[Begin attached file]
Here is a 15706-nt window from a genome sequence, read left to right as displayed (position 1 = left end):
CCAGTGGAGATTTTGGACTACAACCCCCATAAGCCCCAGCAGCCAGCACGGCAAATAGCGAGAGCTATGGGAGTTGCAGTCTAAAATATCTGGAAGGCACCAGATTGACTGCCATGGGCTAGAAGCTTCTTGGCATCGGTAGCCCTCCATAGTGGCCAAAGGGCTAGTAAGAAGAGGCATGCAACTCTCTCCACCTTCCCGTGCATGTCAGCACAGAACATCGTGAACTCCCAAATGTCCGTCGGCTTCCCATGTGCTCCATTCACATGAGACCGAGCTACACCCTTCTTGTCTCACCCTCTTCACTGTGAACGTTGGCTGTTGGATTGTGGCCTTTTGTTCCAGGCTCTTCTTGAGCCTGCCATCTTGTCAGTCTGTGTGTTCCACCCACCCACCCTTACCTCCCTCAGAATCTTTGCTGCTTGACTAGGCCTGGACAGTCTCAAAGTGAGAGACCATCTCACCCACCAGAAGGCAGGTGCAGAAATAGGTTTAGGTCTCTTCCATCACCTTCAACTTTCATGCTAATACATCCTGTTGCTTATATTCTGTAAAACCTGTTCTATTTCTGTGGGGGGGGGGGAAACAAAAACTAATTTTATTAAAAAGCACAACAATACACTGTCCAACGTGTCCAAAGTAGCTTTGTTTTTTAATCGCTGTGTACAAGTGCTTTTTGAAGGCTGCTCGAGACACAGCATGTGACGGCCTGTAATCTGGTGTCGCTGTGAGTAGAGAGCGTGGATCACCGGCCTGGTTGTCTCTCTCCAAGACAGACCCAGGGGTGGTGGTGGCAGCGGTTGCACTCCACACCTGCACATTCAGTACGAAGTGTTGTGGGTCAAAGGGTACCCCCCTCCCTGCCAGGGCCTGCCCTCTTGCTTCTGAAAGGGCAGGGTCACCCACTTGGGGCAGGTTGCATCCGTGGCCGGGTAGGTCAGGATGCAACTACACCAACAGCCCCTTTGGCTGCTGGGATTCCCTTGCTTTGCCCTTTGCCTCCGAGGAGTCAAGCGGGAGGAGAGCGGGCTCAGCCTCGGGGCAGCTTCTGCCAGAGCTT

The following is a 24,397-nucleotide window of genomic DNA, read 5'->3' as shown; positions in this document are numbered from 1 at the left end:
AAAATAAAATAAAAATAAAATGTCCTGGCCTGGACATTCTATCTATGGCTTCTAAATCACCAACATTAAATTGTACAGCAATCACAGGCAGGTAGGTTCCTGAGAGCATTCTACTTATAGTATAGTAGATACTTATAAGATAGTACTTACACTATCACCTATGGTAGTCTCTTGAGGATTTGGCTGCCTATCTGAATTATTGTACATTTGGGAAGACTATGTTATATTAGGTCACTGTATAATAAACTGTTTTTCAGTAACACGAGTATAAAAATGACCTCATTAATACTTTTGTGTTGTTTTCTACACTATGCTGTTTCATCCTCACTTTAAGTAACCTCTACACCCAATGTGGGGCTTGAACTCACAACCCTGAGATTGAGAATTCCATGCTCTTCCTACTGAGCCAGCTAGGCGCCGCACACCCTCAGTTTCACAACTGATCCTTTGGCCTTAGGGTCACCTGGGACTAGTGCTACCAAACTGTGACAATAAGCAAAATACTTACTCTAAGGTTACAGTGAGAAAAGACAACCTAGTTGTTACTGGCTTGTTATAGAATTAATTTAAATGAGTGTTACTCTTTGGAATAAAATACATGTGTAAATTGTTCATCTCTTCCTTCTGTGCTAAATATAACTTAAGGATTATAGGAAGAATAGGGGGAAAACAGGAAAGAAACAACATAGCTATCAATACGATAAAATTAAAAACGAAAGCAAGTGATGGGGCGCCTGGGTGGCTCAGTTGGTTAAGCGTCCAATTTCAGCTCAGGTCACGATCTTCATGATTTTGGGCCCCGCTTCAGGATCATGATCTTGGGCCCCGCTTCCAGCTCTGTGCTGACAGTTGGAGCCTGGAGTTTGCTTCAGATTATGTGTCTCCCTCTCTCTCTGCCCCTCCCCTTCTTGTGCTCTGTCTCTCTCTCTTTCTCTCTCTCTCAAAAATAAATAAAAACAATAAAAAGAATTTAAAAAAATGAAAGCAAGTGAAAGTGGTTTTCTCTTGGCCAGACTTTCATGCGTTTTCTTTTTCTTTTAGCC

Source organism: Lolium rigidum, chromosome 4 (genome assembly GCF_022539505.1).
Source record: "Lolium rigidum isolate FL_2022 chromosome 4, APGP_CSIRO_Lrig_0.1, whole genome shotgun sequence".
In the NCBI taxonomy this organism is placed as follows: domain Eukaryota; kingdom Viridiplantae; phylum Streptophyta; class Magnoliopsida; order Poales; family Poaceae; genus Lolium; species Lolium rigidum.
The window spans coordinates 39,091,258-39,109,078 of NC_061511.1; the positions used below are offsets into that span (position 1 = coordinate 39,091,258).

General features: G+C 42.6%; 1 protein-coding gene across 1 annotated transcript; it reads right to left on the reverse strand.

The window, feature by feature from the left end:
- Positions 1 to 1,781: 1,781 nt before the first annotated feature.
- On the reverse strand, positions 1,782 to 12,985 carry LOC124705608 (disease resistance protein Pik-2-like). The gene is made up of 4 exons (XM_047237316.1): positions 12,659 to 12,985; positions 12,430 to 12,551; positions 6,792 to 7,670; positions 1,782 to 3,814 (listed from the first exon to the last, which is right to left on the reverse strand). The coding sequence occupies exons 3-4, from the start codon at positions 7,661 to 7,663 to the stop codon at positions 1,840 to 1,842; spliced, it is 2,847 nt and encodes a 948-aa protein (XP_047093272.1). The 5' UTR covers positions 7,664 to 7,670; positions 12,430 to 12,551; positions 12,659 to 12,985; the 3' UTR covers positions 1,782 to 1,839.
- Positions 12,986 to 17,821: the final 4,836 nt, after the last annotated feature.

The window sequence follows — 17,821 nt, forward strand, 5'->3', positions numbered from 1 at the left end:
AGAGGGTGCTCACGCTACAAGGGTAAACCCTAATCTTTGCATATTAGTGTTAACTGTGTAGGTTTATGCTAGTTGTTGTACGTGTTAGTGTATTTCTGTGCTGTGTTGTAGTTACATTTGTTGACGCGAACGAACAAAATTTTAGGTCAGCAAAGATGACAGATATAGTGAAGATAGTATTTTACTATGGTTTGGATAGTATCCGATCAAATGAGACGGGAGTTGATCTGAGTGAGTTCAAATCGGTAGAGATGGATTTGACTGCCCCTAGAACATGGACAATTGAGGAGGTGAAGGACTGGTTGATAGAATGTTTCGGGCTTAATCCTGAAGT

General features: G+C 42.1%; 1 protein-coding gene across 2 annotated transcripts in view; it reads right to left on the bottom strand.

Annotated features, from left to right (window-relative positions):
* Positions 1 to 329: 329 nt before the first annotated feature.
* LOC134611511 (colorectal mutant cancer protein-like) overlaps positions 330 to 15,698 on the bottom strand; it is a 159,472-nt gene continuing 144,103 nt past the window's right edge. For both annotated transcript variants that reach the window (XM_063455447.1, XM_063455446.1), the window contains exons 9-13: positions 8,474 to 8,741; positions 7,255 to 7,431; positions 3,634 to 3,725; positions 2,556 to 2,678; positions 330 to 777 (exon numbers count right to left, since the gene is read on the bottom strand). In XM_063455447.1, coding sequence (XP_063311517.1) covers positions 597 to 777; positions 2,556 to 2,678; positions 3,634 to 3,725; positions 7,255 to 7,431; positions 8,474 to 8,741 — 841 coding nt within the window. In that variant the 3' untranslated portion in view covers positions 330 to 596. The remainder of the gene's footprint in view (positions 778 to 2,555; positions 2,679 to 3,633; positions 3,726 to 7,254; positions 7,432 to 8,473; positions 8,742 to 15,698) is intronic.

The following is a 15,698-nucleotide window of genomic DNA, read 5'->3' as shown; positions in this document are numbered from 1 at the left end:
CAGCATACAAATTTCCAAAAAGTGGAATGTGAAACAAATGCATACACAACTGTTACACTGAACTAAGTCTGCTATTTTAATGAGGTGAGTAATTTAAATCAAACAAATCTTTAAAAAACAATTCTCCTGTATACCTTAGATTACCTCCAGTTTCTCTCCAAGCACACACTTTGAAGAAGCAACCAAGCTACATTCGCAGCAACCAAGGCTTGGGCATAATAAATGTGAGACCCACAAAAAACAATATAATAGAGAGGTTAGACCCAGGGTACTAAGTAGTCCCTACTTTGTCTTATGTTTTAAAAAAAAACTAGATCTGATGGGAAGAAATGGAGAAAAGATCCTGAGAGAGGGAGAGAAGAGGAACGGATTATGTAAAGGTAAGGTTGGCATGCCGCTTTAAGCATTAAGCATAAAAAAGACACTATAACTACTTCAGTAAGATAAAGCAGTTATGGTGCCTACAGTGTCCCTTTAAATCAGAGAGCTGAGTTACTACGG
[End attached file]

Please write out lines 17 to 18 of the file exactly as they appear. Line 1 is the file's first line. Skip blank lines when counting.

Annotated features, from left to right (window-relative positions):
* Positions 1 to 329: 329 nt before the first annotated feature.